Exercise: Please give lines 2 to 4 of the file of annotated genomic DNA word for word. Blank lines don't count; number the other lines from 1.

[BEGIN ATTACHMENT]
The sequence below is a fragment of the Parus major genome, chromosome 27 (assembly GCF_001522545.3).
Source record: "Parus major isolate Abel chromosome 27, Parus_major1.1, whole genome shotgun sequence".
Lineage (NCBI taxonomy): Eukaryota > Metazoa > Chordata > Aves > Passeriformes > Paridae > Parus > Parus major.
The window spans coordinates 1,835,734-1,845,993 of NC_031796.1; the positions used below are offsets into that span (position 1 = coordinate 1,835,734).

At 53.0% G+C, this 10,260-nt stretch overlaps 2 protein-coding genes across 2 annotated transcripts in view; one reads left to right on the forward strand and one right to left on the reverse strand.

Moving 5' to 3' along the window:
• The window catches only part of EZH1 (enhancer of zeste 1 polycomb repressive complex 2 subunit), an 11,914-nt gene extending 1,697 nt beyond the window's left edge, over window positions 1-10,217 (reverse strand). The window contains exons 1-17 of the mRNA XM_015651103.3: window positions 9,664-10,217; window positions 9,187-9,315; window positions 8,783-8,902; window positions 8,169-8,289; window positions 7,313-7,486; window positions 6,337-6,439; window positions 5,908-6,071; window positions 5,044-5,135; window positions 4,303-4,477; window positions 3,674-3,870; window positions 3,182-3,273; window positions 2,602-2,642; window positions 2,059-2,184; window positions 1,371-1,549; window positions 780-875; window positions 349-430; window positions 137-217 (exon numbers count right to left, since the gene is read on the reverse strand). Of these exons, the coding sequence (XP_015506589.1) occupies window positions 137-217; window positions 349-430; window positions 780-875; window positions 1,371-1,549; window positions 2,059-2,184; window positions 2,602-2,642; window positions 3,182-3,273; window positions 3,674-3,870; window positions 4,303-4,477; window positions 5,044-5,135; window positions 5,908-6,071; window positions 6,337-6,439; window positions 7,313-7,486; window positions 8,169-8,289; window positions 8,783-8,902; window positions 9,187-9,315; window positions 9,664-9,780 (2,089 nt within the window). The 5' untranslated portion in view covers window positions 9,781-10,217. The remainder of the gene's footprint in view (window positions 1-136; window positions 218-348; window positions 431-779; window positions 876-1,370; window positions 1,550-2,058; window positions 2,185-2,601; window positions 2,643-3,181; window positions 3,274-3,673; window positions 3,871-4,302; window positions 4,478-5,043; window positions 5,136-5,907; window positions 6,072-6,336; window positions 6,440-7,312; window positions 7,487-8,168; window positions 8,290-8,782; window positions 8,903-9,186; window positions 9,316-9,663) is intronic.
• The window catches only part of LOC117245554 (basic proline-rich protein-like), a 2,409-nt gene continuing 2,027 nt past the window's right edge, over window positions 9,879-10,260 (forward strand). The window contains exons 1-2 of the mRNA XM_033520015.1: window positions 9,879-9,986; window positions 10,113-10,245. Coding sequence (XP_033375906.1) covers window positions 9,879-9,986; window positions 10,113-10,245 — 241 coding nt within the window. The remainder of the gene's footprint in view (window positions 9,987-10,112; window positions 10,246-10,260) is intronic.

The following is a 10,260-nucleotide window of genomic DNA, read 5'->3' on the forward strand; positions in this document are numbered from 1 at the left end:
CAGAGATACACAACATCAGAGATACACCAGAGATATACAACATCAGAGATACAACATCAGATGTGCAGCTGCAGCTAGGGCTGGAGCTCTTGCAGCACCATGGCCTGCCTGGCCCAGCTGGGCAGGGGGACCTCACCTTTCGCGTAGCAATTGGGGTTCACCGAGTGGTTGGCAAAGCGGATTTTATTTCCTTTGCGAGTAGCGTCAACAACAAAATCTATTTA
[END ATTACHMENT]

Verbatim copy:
Source record: "Parus major isolate Abel chromosome 27, Parus_major1.1, whole genome shotgun sequence".
Lineage (NCBI taxonomy): Eukaryota > Metazoa > Chordata > Aves > Passeriformes > Paridae > Parus > Parus major.
The window spans coordinates 1,835,734-1,845,993 of NC_031796.1; the positions used below are offsets into that span (position 1 = coordinate 1,835,734).